The days of ultra-cheap mortgages may be ending, but economists say
that's unlikely to slow the housing market -- and indeed reflects growing
confidence that the recovery is real.
Last week, the national average rate for a 30-year fixed mortgage jumped to 3.81 percent, mortgage giant Freddie Mac said in a news release. That's the highest it has been in a year, and almost half a percentage point higher than the average of 3.35 percent at the beginning of May.
The uptick needs to be kept in perspective, Freddie Mac cautioned. Loan rates are still historically low, making homes more affordable and boosting sales and construction.
Economists, mortgage brokers and real estate professionals interviewed by The Bee said they agreed with that assessment. Incremental increases are unlikely to derail the market recovery, which is being fueled by a thin supply of homes for sale and growing demand from buyers.
"No one has a crystal ball, but I would say with some confidence that it won't (hurt the housing market)," said Kris Vogt, president of Coldwell Banker's Sacramento-Tahoe region.
Supply is too tight and demand too strong, he said.
Real estate agent Linda Bennett, with NeighborWorks Home Ownership Center in Sacramento, said moderate increases in mortgage costs are unlikely to dissuade most buyers.
"Historically, the interest rate is important, but consumer confidence in the marketplace is more important," Bennett said in an email. "Buyers will still buy homes if they are confident that it is a prudent investment, and if they can still afford to do so."
But experts also said the recent increases are probably more than a blip. They expect mortgage rates to continue rising in coming months, inching up to between 4 percent and 5 percent as the economy improves.
"We've been saying for some time that one of these days, the low-rate party's going to be over, and there's more than a few people out there who think it's for real this time," said Brent Wilson, a lending strategist with Comstock Mortgage in Sacramento.
His advice to clients: "Money's still on sale. The sales price just jumped up a bit.
"We're complaining about a rise in rates to 4 percent," Wilson said. "We're spoiled because we've been in the threes for so long. We could go back to 1979 and 1980, when rates were 17 or 18 percent."
Even during last decade's housing boom, rates were around 6 percent, experts noted.
They may be heading that way again in a few years.
Last week's bump in mortgage rates happened after the Federal Reserve Board gave signs it was contemplating scaling back its economic stimulus measures sooner than expected based on improving job figures and rising home prices.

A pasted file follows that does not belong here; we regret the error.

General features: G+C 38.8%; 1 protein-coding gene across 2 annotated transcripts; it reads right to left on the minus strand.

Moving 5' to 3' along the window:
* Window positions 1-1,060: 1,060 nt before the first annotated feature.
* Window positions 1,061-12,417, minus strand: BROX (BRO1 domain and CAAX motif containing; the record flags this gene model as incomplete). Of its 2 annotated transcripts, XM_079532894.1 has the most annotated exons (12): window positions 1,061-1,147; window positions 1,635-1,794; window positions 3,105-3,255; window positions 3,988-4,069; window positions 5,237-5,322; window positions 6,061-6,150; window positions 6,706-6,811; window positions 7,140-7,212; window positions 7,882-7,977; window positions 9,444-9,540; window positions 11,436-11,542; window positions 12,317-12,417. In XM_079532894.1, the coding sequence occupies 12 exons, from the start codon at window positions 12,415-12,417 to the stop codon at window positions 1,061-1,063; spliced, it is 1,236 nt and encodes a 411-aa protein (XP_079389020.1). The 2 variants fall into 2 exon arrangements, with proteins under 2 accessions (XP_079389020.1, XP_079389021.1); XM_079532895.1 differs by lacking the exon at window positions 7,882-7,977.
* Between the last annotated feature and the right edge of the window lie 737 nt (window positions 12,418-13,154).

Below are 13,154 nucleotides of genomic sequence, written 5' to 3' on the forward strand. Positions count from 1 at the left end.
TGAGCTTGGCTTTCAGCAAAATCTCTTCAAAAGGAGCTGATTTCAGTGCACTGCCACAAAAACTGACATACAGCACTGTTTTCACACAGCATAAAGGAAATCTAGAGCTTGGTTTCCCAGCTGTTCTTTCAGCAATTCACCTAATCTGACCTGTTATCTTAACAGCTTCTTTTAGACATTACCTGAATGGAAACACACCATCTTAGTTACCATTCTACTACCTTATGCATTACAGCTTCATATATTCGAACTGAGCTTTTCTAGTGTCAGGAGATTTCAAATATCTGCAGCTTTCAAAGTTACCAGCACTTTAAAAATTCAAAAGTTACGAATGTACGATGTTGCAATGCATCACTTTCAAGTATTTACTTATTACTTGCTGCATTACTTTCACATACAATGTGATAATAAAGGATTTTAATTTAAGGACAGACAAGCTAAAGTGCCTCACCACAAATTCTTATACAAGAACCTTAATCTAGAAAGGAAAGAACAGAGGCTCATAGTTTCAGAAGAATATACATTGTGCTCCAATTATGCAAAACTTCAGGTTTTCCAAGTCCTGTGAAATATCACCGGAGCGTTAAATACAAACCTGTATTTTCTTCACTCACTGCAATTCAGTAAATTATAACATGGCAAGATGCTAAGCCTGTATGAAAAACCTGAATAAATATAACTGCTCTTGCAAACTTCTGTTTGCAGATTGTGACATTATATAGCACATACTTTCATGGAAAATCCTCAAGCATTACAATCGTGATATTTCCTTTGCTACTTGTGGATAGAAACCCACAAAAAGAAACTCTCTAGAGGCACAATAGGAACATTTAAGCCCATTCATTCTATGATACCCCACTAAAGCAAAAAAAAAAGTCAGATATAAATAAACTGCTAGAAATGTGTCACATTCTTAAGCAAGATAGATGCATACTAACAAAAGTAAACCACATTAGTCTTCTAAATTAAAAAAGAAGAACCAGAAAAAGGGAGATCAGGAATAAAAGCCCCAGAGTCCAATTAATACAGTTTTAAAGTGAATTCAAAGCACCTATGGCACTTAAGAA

The Fed has been aggressively buying up mortgage-backed securities and U.S. Treasury bonds as a way to boost housing and lower mortgage rates. During the downturn, skittish investors also snapped up U.S. Treasury bonds, despite meager returns, as one of the safest places in the world to park their money.
Demand for those Treasury bonds drove up prices, which inversely drove down yields, the amount of interest paid to investors who buy the debt instruments.
Interest rates on Treasury bonds set the tone for the rest of the market, including mortgages. Thirty-year mortgage rates are typically 1 1/2 to two percentage points higher than the Treasury bond yield, according to Frank Nothaft, Freddie Mac's chief economist. That's why the rate on a 30-year fixed mortgage dropped to about 3.5 percent when Treasury yields dropped to 2 percent.
Now the stock market is improving and demand for Treasuries is going down. Yields are going up. So are interest rates. If the Fed stops buying, yields and interest rates will rise even more.
Economist Chris Thornberg, head of Beacon Economics in Los Angeles, said homes are still relatively affordable at current prices and rates.
He thinks interest rates will go up incrementally for the next year or two -- rising with Treasury yields as investors stop fearing a double-dip recession and leave the safety of government bonds. But he doesn't think rates will rise to a point where they undermine affordability.
"If you wanted interest rates to go to a point at which you would wipe out affordability in the market, you'd have to see rates get up to 8 percent," he said.
Jeffrey Michael, head of the business forecasting center at University of the Pacific in Stockton, said rates haven't been the main driver of the recovery -- supply and demand have -- so moderate increases shouldn't have a major impact.
But Michael said rising rates could eventually check rising home values. Many Sacramento households have experienced double-digit price appreciation in the past year.
"The increase in rates has been rapid," Michael said, "and if they continue to rise, mortgage rates are one of the factors that should cause the pace of appreciation to slow down over the next year or two."
(c)2013 The Sacramento Bee (Sacramento, Calif.)
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